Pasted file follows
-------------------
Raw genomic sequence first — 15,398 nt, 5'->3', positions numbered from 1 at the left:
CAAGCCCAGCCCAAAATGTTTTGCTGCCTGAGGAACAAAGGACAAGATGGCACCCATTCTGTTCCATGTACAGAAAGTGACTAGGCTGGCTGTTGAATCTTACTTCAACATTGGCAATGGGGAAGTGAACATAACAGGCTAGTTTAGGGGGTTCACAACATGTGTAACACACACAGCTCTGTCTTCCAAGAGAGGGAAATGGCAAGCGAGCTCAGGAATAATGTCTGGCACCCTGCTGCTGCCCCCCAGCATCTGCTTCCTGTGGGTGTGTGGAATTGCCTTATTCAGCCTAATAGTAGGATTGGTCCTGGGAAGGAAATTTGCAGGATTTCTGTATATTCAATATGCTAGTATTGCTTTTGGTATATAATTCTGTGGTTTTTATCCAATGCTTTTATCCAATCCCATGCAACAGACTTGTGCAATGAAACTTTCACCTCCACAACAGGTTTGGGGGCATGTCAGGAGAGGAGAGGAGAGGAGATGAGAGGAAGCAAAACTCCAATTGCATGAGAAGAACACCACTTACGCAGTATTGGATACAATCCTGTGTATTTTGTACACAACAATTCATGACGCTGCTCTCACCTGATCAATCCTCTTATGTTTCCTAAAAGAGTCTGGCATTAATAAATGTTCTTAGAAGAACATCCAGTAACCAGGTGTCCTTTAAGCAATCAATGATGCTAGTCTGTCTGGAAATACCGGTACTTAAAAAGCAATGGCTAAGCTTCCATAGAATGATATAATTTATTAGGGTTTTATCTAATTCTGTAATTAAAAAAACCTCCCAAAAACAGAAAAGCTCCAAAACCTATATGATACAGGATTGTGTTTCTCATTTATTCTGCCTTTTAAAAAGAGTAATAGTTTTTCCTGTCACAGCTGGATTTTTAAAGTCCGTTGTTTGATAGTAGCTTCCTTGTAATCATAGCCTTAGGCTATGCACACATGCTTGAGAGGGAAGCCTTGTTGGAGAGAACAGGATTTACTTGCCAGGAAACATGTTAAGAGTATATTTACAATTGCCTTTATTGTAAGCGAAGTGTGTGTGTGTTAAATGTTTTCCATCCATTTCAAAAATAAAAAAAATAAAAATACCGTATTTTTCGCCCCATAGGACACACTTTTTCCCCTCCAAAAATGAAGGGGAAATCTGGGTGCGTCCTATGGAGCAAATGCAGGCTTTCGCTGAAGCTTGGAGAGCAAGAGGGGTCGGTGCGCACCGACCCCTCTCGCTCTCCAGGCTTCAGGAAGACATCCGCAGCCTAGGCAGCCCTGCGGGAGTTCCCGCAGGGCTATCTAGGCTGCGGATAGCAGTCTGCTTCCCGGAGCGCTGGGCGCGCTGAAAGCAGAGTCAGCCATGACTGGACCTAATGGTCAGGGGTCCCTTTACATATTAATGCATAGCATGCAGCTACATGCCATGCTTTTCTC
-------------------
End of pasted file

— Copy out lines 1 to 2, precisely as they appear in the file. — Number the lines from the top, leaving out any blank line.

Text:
Raw genomic sequence first — 15,398 nt, 5'->3', positions numbered from 1 at the left:
CAAGCCCAGCCCAAAATGTTTTGCTGCCTGAGGAACAAAGGACAAGATGGCACCCATTCTGTTCCATGTACAGAAAGTGACTAGGCTGGCTGTTGAATCTTACTTCAACATTGGCAATGGGGAAGTGAACATAACAGGCTAGTTTAGGGGGTTCACAACATGTGTAACACACACAGCTCTGTCTTCCAAGAGAGGGAAATGGCAAGCGAGCTCAGGAATAATGTCTGGCACCCTGCTGCTGCCCCCCAGCATCTGCTTCCTGTGGGTGTGTGGAATTGCCTTATTCAGCCTAATAGTAGGATTGGTCCTGGGAAGGAAATTTGCAGGATTTCTGTATATTCAATATGCTAGTATTGCTTTTGGTATATAATTCTGTGGTTTTTATCCAATGCTTTTATCCAATCCCATGCAACAGACTTGTGCAATGAAACTTTCACCTCCACAACAGGTTTGGGGGCATGTCAGGAGAGGAGAGGAGAGGAGATGAGAGGAAGCAAAACTCCAATTGCATGAGAAGAACACCACTTACGCAGTATTGGATACAATCCTGTGTATTTTGTACACAACAATTCATGACGCTGCTCTCACCTGATCAATCCTCTTATGTTTCCTAAAAGAGTCTGGCATTAATAAATGTTCTTAGAAGAACATCCAGTAACCAGGTGTCCTTTAAGCAATCAATGATGCTAGTCTGTCTGGAAATACCGGTACTTAAAAAGCAATGGCTAAGCTTCCATAGAATGATATAATTTATTAGGGTTTTATCTAATTCTGTAATTAAAAAAACCTCCCAAAAACAGAAAAGCTCCAAAACCTATATGATACAGGATTGTGTTTCTCATTTATTCTGCCTTTTAAAAAGAGTAATAGTTTTTCCTGTCACAGCTGGATTTTTAAAGTCCGTTGTTTGATAGTAGCTTCCTTGTAATCATAGCCTTAGGCTATGCACACATGCTTGAGAGGGAAGCCTTGTTGGAGAGAACAGGATTTACTTGCCAGGAAACATGTTAAGAGTATATTTACAATTGCCTTTATTGTAAGCGAAGTGTGTGTGTGTTAAATGTTTTCCATCCATTTCAAAAATAAAAAAAATAAAAATACCGTATTTTTCGCCCCATAGGACACACTTTTTCCCCTCCAAAAATGAAGGGGAAATCTGGGTGCGTCCTATGGAGCAAATGCAGGCTTTCGCTGAAGCTTGGAGAGCAAGAGGGGTCGGTGCGCACCGACCCCTCTCGCTCTCCAGGCTTCAGGAAGACATCCGCAGCCTAGGCAGCCCTGCGGGAGTTCCCGCAGGGCTATCTAGGCTGCGGATAGCAGTCTGCTTCCCGGAGCGCTGGGCGCGCTGAAAGCAGAGTCAGCCATGACTGGACCTAATGGTCAGGGGTCCCTTTACATATTAATGCATAGCATGCAGCTACATGCCATGCTTTTCTC